- Relevance and
- Then you should choose the appropriate instrument for your evaluation.
Select the tools for descriptive purpose (leading to a summative evaluation) as well as for diagnostic purpose (leading to a formative evaluation). Different evaluation tools are for example assessment, self-assessment, fast-feedback-questionnaire, evaluation-form-questionnaire, interviews, peer-reviews and feedback-groups, but also tests and exams are a kind of evaluation evaluating each student.
- This step is an optional one, but taking it can prevent serious problems: you should consider potential sources of error.
There might be cultural differences among those who fill the questionnaire. Having language problems and understanding problems may also lead to failure of the evaluation. So be aware of evaluating a heterogeneous group!
- The next step is a pre-test of the evaluation among a small collective.
This helps you find and adjust some coarse mistakes and to apply improvements on answer or question format.
- Step six is the evaluation itself.
Participants are motivated by personal addressing them. The aims of the evaluation should also be explained.
- The seventh step is the analysis and interpretation.
The question forms should be recollected directly after the evaluation. It does not make sense to evaluate to late after a project. The participants won’t remember the details then, even if you ask only global questions. Then you collect all the data, interpret it and summarize the outcome with regard to your goals and objectives.
The outcome must then be published. Publishing it creates transparency and motivates both sides of the project. The evaluation is then more accepted among all the envolved persons. Maybe some suggestions and changes can also be published at that time.
- The last step is also the most important one: draw consequences from the outcome!
You should design a follow-up and make another plan of action. After all the changes are applied, they also need to be evaluated.
Before I go into some examples of different question formulation, rating scales, validity and items, I would like to summarize some “take-home-messages”:
- Clear goals and objectives are essential for evaluation
- Evaluation without follow-up is useless.
- Transparency and involvement significantly improve the efficiency of the evaluation
- Evaluation can definitely improve your project!
|Question||Is the food at the restaurant good?|
|Statement||The food at the restaurant is good.|
|Positive formulation||The food at the restaurant is good.|
|Negative formulation||The food at the restaurant is not good.|
|Subjective formulation||I like the food at the restaurant.|
|Objective formulation||The food at the restaurant is good.|
Descriptive formulation is better understandable.
You should avoid double negation (Isn’t the food at the restaurant not good?) as it’s difficult to understand.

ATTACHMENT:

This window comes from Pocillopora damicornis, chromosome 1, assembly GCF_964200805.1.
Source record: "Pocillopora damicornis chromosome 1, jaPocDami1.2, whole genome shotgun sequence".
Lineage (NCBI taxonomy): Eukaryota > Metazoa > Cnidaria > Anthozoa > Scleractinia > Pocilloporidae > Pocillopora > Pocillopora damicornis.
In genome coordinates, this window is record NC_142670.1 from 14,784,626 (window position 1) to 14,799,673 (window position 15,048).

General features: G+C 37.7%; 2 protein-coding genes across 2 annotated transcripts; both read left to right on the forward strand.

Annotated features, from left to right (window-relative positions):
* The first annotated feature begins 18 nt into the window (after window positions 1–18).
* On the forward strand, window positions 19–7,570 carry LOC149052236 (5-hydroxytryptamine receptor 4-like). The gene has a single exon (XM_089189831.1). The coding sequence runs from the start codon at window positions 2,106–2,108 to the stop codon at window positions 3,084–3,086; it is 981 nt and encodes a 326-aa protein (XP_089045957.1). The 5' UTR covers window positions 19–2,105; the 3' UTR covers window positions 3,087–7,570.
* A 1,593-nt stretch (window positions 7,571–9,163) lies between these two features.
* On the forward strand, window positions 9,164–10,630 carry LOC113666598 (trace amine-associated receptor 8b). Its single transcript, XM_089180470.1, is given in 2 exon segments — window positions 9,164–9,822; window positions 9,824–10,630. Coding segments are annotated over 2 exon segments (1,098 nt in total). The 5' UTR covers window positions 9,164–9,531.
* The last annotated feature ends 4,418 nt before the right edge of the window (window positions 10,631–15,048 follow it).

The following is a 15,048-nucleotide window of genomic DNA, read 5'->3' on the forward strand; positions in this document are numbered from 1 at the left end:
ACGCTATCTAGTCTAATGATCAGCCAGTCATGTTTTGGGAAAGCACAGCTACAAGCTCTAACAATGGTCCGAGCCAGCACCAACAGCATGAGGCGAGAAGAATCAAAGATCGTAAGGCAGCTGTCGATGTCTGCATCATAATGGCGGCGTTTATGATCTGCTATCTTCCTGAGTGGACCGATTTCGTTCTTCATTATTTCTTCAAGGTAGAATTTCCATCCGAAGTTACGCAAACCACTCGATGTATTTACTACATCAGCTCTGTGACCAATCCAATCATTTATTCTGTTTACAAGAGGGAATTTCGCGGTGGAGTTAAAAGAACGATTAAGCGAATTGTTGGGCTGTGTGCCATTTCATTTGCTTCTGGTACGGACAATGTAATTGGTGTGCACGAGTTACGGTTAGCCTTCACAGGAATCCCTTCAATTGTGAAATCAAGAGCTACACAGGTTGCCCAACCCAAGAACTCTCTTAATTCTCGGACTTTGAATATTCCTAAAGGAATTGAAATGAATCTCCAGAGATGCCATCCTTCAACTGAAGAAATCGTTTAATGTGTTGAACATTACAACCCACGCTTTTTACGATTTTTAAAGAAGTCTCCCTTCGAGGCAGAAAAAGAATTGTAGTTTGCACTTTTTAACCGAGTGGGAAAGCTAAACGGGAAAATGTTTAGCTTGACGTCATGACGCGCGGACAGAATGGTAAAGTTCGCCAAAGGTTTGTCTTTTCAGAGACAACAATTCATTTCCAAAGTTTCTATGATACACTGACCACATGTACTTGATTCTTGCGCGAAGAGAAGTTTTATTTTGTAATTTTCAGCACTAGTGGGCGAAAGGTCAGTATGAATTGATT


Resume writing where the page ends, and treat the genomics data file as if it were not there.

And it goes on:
Using rating scales (i.e. not open answer), also double questions (Do you like breakfast and/or diner at the restaurant?) should be avoided, as one doesn’t know then, to which part of the question the answer refers to.
The questions and statements should be kept as short and simple as possible.
The scale size has an influence on the result. You can have more precise results having 10 possibilities. But on the other hand even Yes-No may also be enough. It’s important at this point, that you keep an eye on your goals and objectives!
The answer format must fit to the question itself, of course. Agree/Disagree-Scales do not fit to any kind of question. The opportunities to answer the question must differ clearly.
It makes a difference weather you use an even (2, 4, 6…) or an odd (3, 5, 7…) scale. Odd scales always give the opportunity to check the middle, which in an extreme way may lead to an evaluation where all middle items are crossed and for this reason don’t lead to any conclusion.
The “left-right-placement” also influences the results. In country’s using Latin letters there is a tendency to choose options on the left side of the scale. If you put “negative” on the left side the results of course differ compared to having “positive” on the left side.
In order to find out if an evaluation is valid, the ratio of participants vs. filled questionnaires must be taken into consideration. You should always give the possibility NOT to participate in the whole evaluation or not to answer certain questions. Then it is improbable that somebody just answers the questions without reading them at all.
You must stick to your original outline and should prepare the questions before the project started. Otherwise mistakes made or successes lead to different kind of questions in the questionnaire. For example, if a sessions starts delayed or equipment is missing these things would definitively appear in the questionnaire and then easily a predominance either to the positive or the negative things exists. Therefore it is important to add open questions, so that things like missing equipment can still be mentioned by the participants.
Before the evaluation starts it should be reviewed to find mistakes in question and answer format and to eliminate complicated items.
The answer format must be appropriate to the question and the question format. Open questions are important, because you can figure out all the possible things that might happen during the project in advance when setting up the questionnaire.